Following the 2003 US invasion and subsequent fall of Saddam Hussein, murder and assassination have become the order of the day in Iraq in all fields, sports not excluded. Much blood was shed on the grass and floors of Iraqi stadiums.
Arguably the most famous story in this context, was the kidnapping and assassination of 28 officials present at the meeting of the General Assembly of National Olympic Committee (NOC) on July 15, 2006.
An armed group wearing police and national guard uniforms stormed the NOC headquarters killing a number of security personnel at the gate and handcuffing others.
The some 60 intruders called out the names of the some 35 people present. After confirming their identities, they ordered them to lie down on the ground. They handcuffed them and drove them, using 15 cars belonging to the security services, to an unknown location.
Among the kidnapped were NOC head Ahmed Al-Hajiya, the committee’s secretary general Amer Jabbar, the head of the Iraqi Taekwondo Federation, Jamal Abdul-Kareem, one of Iraq’s most famous boxing champions, Hassan Abdul Qadir Bahriya, and doctor Faleh Francis.
The following day, seven of them, including Dr. Francis, were released and allowed to return home. The security services never questioned them about the kidnapping and the party that could possibly be behind the crime. The kidnapped were never seen or heard of again. Only one body has been found since.
One year earlier, on May 18, 2005, the Olympic Committee announced the killing of Salah Niazi, a director at the office of the Deputy Minister of Youth and Sports and a former member of the Iraqi Swimming Federation. An armed group opened fire in the Adhamiyah area north of Baghdad, killing him instantly.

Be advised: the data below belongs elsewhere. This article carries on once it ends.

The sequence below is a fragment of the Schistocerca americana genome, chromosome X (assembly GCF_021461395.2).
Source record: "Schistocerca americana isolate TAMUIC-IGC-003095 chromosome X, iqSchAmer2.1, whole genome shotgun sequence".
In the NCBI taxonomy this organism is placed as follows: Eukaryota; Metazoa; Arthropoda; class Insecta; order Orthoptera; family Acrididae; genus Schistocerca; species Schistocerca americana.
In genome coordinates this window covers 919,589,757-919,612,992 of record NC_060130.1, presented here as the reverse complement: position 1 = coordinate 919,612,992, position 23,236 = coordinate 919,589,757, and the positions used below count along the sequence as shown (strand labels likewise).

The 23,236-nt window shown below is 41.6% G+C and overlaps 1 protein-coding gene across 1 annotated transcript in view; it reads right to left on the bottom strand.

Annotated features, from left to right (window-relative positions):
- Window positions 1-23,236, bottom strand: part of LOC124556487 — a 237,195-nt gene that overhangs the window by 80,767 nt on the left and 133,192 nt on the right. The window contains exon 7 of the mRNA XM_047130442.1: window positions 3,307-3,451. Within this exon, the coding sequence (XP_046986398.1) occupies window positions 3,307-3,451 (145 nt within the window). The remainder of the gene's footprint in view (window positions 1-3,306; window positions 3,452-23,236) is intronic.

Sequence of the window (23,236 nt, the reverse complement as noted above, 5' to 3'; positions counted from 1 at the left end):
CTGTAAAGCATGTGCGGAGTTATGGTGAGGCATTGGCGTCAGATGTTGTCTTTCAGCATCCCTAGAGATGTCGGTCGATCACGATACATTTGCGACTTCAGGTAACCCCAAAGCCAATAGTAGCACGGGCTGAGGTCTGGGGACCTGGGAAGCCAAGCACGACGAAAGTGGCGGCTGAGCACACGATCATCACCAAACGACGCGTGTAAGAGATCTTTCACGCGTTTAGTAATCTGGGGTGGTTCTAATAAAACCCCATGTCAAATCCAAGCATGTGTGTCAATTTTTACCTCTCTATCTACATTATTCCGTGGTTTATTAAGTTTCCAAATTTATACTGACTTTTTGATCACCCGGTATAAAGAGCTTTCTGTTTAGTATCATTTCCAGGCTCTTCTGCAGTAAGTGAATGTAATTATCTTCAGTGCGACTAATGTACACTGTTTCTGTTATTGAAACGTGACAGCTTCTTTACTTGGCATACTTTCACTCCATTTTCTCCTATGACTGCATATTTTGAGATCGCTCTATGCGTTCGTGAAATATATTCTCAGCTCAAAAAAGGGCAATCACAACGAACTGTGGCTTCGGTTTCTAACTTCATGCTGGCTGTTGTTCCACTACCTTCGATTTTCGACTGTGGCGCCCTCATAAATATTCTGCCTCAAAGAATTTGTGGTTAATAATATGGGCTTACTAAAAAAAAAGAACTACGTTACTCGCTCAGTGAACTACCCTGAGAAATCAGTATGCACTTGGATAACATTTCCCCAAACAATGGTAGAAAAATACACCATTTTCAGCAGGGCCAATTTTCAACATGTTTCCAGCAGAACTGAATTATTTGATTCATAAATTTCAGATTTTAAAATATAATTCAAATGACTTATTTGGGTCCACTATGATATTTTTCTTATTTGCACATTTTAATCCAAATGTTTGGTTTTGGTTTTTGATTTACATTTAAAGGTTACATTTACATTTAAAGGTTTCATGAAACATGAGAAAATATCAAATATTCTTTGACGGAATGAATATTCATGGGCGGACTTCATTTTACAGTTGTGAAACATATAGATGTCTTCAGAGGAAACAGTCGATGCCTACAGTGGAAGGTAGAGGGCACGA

And then there is the infamous story of the Iraqi Taekwondo team. On May 17, 2006, their bus was stopped between Fallujah and Ramadi, while on its way to a training camp in Jordan. Almost a year later, the remains of the team’s 13 athletes were found. Their tracksuits remain buried along the highway.
The media too saw their fair share of “athletic assassinations.” On January 12, 2005, unidentified gunmen killed the two sons of Diaa Hassan, dean of the Iraqi sports press. They left their bodies along the Al-Jaish Canal, east of the capital Baghdad. The perpetrators and their motives remain unknown.
The police started an investigation. But, as always, it only led to pointing fingers into the unknown, as has been the case for most murders targeting Iraqi scientists, artists, politicians or, in this case, athletes and officials.